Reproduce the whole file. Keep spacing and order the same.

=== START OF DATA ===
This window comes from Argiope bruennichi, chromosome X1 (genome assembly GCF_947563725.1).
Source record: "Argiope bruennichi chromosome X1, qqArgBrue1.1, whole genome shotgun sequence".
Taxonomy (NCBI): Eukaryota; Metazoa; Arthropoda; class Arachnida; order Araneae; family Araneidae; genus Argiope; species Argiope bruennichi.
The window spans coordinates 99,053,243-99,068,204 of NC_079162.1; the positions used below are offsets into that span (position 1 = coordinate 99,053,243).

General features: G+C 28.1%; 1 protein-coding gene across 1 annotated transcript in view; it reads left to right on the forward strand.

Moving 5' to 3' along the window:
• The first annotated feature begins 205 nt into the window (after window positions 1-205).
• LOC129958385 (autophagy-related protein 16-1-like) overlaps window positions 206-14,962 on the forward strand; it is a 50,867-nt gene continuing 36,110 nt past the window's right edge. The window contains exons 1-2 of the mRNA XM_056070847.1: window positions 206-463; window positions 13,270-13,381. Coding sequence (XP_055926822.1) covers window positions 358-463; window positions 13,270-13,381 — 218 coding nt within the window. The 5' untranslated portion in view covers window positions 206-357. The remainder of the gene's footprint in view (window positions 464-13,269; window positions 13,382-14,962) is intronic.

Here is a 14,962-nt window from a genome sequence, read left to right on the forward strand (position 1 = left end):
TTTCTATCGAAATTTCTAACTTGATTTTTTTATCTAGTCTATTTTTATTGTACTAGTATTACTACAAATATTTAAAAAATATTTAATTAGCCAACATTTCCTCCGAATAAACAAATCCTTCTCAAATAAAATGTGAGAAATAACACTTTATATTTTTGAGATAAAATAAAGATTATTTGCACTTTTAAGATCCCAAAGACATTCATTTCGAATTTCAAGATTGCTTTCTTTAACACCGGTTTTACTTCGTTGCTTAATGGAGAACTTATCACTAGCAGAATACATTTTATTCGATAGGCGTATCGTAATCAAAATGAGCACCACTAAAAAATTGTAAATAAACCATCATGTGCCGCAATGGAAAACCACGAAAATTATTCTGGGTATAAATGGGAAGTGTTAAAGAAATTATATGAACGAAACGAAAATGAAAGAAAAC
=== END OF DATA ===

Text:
This window comes from Argiope bruennichi, chromosome X1 (genome assembly GCF_947563725.1).
Source record: "Argiope bruennichi chromosome X1, qqArgBrue1.1, whole genome shotgun sequence".
Taxonomy (NCBI): Eukaryota; Metazoa; Arthropoda; class Arachnida; order Araneae; family Araneidae; genus Argiope; species Argiope bruennichi.
The window spans coordinates 99,053,243-99,068,204 of NC_079162.1; the positions used below are offsets into that span (position 1 = coordinate 99,053,243).

General features: G+C 28.1%; 1 protein-coding gene across 1 annotated transcript in view; it reads left to right on the forward strand.

Moving 5' to 3' along the window:
• The first annotated feature begins 205 nt into the window (after window positions 1-205).
• LOC129958385 (autophagy-related protein 16-1-like) overlaps window positions 206-14,962 on the forward strand; it is a 50,867-nt gene continuing 36,110 nt past the window's right edge. The window contains exons 1-2 of the mRNA XM_056070847.1: window positions 206-463; window positions 13,270-13,381. Coding sequence (XP_055926822.1) covers window positions 358-463; window positions 13,270-13,381 — 218 coding nt within the window. The 5' untranslated portion in view covers window positions 206-357. The remainder of the gene's footprint in view (window positions 464-13,269; window positions 13,382-14,962) is intronic.

Here is a 14,962-nt window from a genome sequence, read left to right on the forward strand (position 1 = left end):
TTTCTATCGAAATTTCTAACTTGATTTTTTTATCTAGTCTATTTTTATTGTACTAGTATTACTACAAATATTTAAAAAATATTTAATTAGCCAACATTTCCTCCGAATAAACAAATCCTTCTCAAATAAAATGTGAGAAATAACACTTTATATTTTTGAGATAAAATAAAGATTATTTGCACTTTTAAGATCCCAAAGACATTCATTTCGAATTTCAAGATTGCTTTCTTTAACACCGGTTTTACTTCGTTGCTTAATGGAGAACTTATCACTAGCAGAATACATTTTATTCGATAGGCGTATCGTAATCAAAATGAGCACCACTAAAAAATTGTAAATAAACCATCATGTGCCGCAATGGAAAACCACGAAAATTATTCTGGGTATAAATGGGAAGTGTTAAAGAAATTATATGAACGAAACGAAAATGAAAGAAAAC